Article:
Yesterday, New Jersey Gov. Chris Christie engaged me on Twitter for much of the day, defending his attack on Congress for delaying relief to victims of Hurricane Sandy, and claiming, wrongly and bizarrely, that “All the pork was stripped out of the bill prior to passage at the insistence of Republicans, myself included.”
On January 2, Christie launched an infamous attack on Congress, singling out “the House majority, and their Speaker, Rep. John Boehner (R-OH)” for blame when the House declined to take up the Sandy relief bill that had come back from the Senate. The Senate bill included “pork” and wasteful spending that had nothing to do with Sandy.
House Republicans, in the midst of negotiations over the “fiscal cliff,” balked at passing $60 billion in new spending, little of which was directly aimed at Sandy victims and none of which was offset by cuts elsewhere. The media and the left portrayed Republicans as heartless, ignoring legitimate concerns about corruption and waste.
Gov. Christie was understandably outraged by the delay. But rather than focus his anger on the politicians of both parties–particularly in the Democrat-controlled Senate–who had exploited the victims for their own purposes, he singled out his own party, perhaps in an attempt to appease Democrats in his largely blue state.
It was pure opportunism–good local politics, bad national politics, and poor leadership overall. Instead of acknowledging that concerns over excessive spending in the Sandy relief bill were legitimate, Christie called those who raised concerns about pork “know-nothings” and implied they were using the issue for political gain.
I had often, in the past, been prepared to give Christie the benefit of the doubt. In one of the most poorly conceived articles I have ever written, I suggested that Christie’s effusive embrace of President Barack Obama after Sandy was a sign that Mitt Romney was on the road to victory, and the GOP could afford magnanimity. In retrospect, Christie was just being himself: temperamental, and opportunistic.
Fast forward to this week , when Christie used the six-month anniversary of the storm to renew his attacks on Congress. This time, I called him out, suggesting that he was dismissing legitimate concerns at the time about pork in the relief bill.
Christie’s first defense–that “all the pork” in the bill had been removed–is demonstrably untrue. But he doubled down, suggesting (for the second time, this time in ALL CAPS) that I was “DEAD WRONG” and insisting that an amendment that was to be offered by Rep. Rodney Frelinghuysen (R-NJ) had removed the pork.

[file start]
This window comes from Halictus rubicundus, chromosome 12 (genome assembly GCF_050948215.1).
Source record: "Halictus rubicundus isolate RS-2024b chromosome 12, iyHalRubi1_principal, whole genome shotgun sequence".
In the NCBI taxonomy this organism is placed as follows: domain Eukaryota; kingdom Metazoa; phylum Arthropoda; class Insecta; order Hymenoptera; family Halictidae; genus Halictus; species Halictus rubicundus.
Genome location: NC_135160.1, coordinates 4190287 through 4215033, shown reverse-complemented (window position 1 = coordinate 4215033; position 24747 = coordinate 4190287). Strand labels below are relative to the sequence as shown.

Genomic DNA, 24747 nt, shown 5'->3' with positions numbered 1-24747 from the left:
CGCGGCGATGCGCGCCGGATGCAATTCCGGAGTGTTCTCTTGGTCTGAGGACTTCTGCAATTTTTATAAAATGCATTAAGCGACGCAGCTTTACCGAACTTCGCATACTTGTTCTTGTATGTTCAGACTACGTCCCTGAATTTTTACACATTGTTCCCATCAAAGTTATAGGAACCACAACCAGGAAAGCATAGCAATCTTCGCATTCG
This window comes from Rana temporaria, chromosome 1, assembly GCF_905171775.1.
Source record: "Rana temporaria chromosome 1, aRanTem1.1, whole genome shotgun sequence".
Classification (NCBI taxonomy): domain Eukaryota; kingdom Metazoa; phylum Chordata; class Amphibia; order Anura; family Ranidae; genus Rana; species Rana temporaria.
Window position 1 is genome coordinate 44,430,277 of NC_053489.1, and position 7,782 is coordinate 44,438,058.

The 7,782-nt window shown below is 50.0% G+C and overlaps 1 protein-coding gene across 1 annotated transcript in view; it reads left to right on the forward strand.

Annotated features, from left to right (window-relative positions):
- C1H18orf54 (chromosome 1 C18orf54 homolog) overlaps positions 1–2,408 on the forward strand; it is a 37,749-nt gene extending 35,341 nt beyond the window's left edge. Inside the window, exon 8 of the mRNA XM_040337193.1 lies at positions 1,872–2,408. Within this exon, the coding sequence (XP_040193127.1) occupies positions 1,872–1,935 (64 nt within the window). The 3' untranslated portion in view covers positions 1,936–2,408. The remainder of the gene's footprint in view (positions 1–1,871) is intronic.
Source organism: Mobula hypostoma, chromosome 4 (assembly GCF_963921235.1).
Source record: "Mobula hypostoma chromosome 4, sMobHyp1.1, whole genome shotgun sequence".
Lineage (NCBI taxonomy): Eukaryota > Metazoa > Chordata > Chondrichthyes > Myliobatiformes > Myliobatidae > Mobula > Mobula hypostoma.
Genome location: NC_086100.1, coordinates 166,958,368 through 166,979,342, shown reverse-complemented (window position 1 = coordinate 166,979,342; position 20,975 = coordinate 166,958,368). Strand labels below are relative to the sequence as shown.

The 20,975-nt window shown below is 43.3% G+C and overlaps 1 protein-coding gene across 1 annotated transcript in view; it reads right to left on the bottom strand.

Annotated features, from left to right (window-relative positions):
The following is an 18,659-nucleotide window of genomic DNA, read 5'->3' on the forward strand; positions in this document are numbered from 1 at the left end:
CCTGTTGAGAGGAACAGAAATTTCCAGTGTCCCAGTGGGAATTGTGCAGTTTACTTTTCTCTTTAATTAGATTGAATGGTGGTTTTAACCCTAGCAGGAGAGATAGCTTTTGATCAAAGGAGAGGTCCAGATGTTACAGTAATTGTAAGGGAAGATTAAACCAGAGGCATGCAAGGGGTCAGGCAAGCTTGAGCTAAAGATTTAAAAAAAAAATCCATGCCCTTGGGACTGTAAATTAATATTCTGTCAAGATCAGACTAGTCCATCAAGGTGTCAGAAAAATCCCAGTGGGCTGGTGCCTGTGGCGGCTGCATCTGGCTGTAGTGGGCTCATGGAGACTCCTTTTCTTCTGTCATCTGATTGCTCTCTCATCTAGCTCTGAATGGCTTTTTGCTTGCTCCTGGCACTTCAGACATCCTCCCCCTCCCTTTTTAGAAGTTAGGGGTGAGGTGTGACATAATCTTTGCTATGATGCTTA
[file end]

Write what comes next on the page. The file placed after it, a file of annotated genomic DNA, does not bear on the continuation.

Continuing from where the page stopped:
Yet an examination of the text of the amendment that Frelinghuysen ultimately offered in the next Congress reveals most of the same wasteful, unrelated spending that critics had complained about. Christie appears to be splitting hair, referring to “pork” in the strictest, procedural sense to mean earmarks attached to the bill.
The “pork” that everyone was complaining about–as Christie knew, or ought to have known–was not in the earmarks but in the text of the legislation itself, which included money for unrelated Amtrak infrastructure, national wildlife refuges, the Smithsonian Institution, and so on, all of which was wrongly defined as “emergency.”
Christie’s claim that “all the pork” was removed from the bill–whether the Senate bill that he urged the House to pass, or the Frelinghuysen amendment that he now says he was talking about–does not pass the laugh test. He is wrong on the issue, though he is clearly right that Congress as a whole handled Sandy disgracefully.
What is less clear is why a governor who is expected to coast to re-election, and who enjoys high approval among the voters of his state, feels the need to spend much of his day on Twitter defending himself, or to attack his own party gratuitously, reinforcing a left-wing media meme of heartlessness that he knows to be false.
Update: In related news, Christie used the term “bullshit” in a town hall meeting yesterday as he dismissed homeowners’ concerns about a federal and state project to create protective sand dunes along the coastline. He also launched his first ad of his re-election campaign, a $1.2 buy that stresses bipartisanship in the wake of Sandy.
This article was originally posted under the headline, “Thin-Skinned Christie Thick on Sandy Pork Issue”